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Re: Social Networking - does it really work?

Postby steve » 09 Jul 2010, 10:06

"It's doubtful that anyone with an internet connection at his workplace is writing good fiction." ~ Jonathan Franzen
Read one of the best stories by Borges.
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Re: Social Networking - does it really work?

Postby polymath » 09 Jul 2010, 10:34

Franzen's technology savvy is apparent in his writing. So is his attitude toward technology. He accurately uses high tech motifs to cause complications. He doesn't live in a paper age community, nor is he a hermit by nature. I happen to know of writers he socially networks with.
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Re: Social Networking - does it really work?

Postby steve » 09 Jul 2010, 10:41

Perhaps you're mistaking email with flogging your wares on a blog/facebook. No writer worth his salt does that.

The social networking platform as used by publicists is obscene, for any type of artist.

And as mentioned already, it doesn't work.

All the faux-networking around event books like "Angelology" and "The Passage" may or may not earn publishers back their advances.

"The Help" meanwhile got to the top the old fashion way.

Mira wrote:- IF the author is not as skilled at web interactions, it backfires. Although well-intentioned, people come off badly, and this can turn people off.


I disagree with this a bit.

The two best writer blogs I've found are/were John Crowley and Tom Disch's.

Both were started by these old school cats with limited tech experience. Their posts are/were genuine and amusing and full of insights into their personalities.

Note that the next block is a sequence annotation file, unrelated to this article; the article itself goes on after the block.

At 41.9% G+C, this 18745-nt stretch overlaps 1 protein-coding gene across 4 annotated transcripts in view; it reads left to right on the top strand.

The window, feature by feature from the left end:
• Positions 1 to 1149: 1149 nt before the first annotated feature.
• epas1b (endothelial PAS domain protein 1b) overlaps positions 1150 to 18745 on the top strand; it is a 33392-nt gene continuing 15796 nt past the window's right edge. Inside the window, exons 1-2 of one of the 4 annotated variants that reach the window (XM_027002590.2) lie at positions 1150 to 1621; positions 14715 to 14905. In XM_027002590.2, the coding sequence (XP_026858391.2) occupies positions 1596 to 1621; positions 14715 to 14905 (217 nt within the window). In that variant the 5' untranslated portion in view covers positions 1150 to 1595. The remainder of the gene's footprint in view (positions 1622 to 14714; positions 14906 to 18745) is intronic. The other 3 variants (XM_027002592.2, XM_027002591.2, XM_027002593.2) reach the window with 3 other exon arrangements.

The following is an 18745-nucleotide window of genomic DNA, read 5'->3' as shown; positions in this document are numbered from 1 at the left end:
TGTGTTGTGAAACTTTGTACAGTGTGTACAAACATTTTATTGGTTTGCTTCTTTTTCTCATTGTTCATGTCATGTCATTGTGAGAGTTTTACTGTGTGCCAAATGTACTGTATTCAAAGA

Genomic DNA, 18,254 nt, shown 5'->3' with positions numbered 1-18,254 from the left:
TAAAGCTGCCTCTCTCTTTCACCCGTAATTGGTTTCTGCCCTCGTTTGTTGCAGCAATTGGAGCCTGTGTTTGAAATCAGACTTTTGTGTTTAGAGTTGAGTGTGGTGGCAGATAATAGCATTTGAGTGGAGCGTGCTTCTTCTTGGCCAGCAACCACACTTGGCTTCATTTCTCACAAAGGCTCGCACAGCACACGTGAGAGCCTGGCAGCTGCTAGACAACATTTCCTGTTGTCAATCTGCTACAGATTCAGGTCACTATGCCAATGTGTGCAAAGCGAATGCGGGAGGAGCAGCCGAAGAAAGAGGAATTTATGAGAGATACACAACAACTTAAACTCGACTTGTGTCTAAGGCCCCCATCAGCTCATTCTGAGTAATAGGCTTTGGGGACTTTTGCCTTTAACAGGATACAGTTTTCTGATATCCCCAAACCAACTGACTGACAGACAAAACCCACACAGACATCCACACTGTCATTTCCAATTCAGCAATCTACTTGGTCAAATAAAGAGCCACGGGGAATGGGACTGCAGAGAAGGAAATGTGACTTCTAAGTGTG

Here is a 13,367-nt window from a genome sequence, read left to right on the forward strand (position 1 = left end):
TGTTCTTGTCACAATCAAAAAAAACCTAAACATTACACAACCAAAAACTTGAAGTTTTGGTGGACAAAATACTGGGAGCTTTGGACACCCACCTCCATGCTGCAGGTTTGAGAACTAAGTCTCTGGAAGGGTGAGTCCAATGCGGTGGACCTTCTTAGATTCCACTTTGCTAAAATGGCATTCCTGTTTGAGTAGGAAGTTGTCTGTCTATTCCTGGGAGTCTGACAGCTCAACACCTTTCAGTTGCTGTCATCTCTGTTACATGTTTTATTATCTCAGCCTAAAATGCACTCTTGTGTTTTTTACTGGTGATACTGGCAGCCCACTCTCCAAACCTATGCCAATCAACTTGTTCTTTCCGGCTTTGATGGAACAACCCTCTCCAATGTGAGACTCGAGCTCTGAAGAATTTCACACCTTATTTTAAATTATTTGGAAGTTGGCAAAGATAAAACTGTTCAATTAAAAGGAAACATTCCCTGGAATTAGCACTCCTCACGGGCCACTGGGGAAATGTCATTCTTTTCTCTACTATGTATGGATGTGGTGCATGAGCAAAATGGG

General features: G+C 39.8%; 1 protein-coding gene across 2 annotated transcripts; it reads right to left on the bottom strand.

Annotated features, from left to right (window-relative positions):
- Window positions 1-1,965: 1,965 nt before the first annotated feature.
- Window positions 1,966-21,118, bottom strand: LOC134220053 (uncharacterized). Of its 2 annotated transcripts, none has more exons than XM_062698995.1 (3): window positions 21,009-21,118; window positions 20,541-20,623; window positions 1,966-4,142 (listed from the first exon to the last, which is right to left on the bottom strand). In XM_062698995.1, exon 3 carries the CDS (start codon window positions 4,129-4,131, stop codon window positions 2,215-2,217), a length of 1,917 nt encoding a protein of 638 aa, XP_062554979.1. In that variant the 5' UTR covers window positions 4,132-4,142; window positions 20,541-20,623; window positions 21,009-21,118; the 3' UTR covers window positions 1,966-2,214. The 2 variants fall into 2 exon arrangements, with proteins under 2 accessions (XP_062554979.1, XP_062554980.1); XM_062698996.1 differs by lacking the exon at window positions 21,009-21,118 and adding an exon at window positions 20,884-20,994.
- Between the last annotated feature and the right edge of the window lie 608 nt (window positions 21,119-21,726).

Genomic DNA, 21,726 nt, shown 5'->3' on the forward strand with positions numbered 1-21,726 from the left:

Tom of course has left us, but I still like reading what he posted.
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Re: Social Networking - does it really work?

Postby Margo » 09 Jul 2010, 12:07

Okay, I'll wade in.

Doing something like this, exchanging ideas online in a public forum, can be great. This is the only forum I participate on, but I follow several others. I have had fantastic experiences with getting inside info, learning about open anthologies, discovering more resources, finding excellent recommendations for workshops and agents and editors. The thing I think people need to be careful of (me included) is coming off like a jerk. Sometimes our opinions are strong opinions, and sometimes our debates are spirited, but 99% of people are still going to maintain a level of respectfulness and professionalism. The 1% who do not are doing themselves no favors.

Blogging can also be good, I think. Some writers use it not only as a way of telling fans what's going on with their writing but also include writing tips, glimpses into the industry, etc. I appreciate this kind of blogging. It involves an element of 'paying it forward'. It speaks to a certain innate helpfulness in a person. Of course, some authors are hyping writing books right next to their novels, which is a bit of a turn off for me, but I can't deny that some genuinely talented people are doing this. I've learned things from reading their blogs, too, so can that really be all bad? I should mention I have also seen embittered writers commit professional suicide with blog rants, like agent and editors have no chance of seeing them. Agents and editors did see them. One agent actually pointed out that this sort of behavior is noted. No one wants to work with a difficult person, even if they write well, when there are so many talented nice writers waiting to be discovered.

Facebook/MySpace/Twitter I can't stand. None of my favorite authors have anything interesting going on at all on their Facebook fan pages. Their websites are far superior in that respect. I'm not sure what anyone could say in 140 characters that could be anywhere near as helpful or interesting as a blog post.